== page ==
Dorrell, Colorado feeling the pressure after 0-3 start

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BOULDER, Colo. – Colorado coach Karl Dorrell put it no other way than the obvious: His team needs to play better.

At this point, it’s really all he could offer, other than to share in the disappointment of the Buffaloes starting 0-3 for the first time since 2012.

Outscored by a 128-30 margin, the program has tumbled to the depths where director of athletics Rick George felt it necessary to acknowledge in a statement that the Buffaloes have been disappointing to watch this fall. That, indeed, “all of you deserve better results,” he said.

The heat has steadily intensified for Dorrell, who is in his third season after taking over when Mel Tucker bolted for Michigan State in early 2020. But Dorrell kept stressing the same mantra Monday – need to start better (two straight weeks the offense fumbled to open the game). Need to tackle better. Need to learn how to win.

“We have to play better football,” Dorrell said as the Buffaloes prepare to host UCLA (3-0) this weekend at Folsom Field. “We’re capable of playing better football. We can be the type of team that we all envision ourselves to be. But we need to get things addressed and fixed.”

Since last season, Dorrell has seen around two dozen players leave through the transfer portal. That included receiver Brenden Rice – son of Hall of Famer Jerry Rice – who went to Southern California.

In the wake of the exodus, which included several starters, the Buffaloes have struggled with a challenging nonconference schedule. They fell 38-13 at home to TCU in the opener, followed by road losses at Air Force (41-10) and Minnesota (49-7). It’s the first time in program history the Buffaloes opened a season with three straight losses of 25 or more points, according to Pac-12 research.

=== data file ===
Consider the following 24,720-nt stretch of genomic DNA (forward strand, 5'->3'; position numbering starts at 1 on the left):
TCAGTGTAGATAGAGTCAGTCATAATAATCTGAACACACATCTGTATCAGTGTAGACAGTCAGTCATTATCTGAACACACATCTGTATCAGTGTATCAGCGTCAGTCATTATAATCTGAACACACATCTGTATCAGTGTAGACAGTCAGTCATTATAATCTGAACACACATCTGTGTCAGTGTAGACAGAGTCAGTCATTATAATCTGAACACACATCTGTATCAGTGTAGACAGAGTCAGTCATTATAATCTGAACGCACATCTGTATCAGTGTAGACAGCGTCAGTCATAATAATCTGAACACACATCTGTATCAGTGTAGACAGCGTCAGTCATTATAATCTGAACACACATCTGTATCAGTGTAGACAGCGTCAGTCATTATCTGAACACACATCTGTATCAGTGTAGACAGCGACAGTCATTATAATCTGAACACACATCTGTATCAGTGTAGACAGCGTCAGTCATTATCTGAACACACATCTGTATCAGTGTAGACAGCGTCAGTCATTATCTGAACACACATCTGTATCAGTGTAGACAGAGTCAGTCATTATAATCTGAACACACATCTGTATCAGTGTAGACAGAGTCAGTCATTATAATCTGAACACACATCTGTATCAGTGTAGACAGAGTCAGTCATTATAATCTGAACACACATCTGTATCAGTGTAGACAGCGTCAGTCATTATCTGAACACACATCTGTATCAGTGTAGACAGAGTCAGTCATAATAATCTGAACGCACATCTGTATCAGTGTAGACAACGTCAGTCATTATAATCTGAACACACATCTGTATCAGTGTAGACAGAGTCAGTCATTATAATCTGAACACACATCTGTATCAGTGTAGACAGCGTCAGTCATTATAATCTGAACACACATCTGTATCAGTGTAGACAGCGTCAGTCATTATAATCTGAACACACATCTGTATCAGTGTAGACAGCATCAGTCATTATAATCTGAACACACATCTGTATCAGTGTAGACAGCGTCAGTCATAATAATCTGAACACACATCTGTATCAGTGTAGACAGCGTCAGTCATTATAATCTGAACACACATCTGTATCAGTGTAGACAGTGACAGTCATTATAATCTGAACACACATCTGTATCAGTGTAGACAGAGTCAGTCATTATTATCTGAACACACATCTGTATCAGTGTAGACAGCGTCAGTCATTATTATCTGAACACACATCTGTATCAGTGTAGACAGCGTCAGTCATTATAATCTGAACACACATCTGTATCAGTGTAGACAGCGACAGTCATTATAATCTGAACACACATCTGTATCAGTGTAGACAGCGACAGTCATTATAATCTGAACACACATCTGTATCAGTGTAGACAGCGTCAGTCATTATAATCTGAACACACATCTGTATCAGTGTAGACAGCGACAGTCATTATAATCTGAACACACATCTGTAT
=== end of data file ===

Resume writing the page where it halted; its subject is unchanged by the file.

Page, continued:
Waiting ahead, a Pac-12 schedule where Colorado doesn’t figure to be favored in one game.

The numbers indicate why: they’re currently ranked 127th in the country in scoring defense (42.7 points per game) and tied for 129th in scoring offense (10). They’re near the bottom in total offense and defense, too.

“We’re not where we want to be, and that’s obvious, but I will say that we feel like a brotherhood, no matter what happens,” senior safety Isaiah Lewis said. “We’re not going to dwell.”

On Sunday night, George issued a statement regarding the state of the program, which has reached more than five wins just once (10 in 2016) since joining the Pac-12 in 2011.

“I recognize and understand your disappointment and frustration and perhaps, even anger,” George said. “We have not come close to meeting our expectations this season and we own that. I know that coach Dorrell, our coaching and support staff, and our student-athletes are working hard to get us on track, and with conference play starting this Saturday, we hope we all will enjoy a home victory over UCLA.”

The disenchantment may be heard Saturday through boos – should the Buffaloes start slow against a Bruins team favored by 21 points. Maybe even through no-shows.

“We’re all we got,” Lewis said. “We need the support, and we appreciate the support but if it’s not there, that’s all right. We’re going to rely on ourselves and rely on our brothers.”

Dorrell tried to revamp the offense following a 4-8 season by adding several new coaches, including offensive coordinator Mike Sanford. But it hasn’t helped shake the team out of its offensive rut.

Brendon Lewis, the starter last season, was under center for the opener against TCU. But he struggled, opening the door for transfer J.T. Shrout, who hasn’t been able to consistently ignite the offense, either.

Enter Owen McCown, the son of longtime NFL quarterback Josh McCown. The freshman was sent in late at Minnesota and went 4 of 7 for 52 yards. His brief audition may turn into a bigger role.

“We’re at a point offensively where we’re trying to find that spark,” Dorrell said. “All of them are capable of providing that for us but they haven’t done it yet. So those are the things we’re searching for.”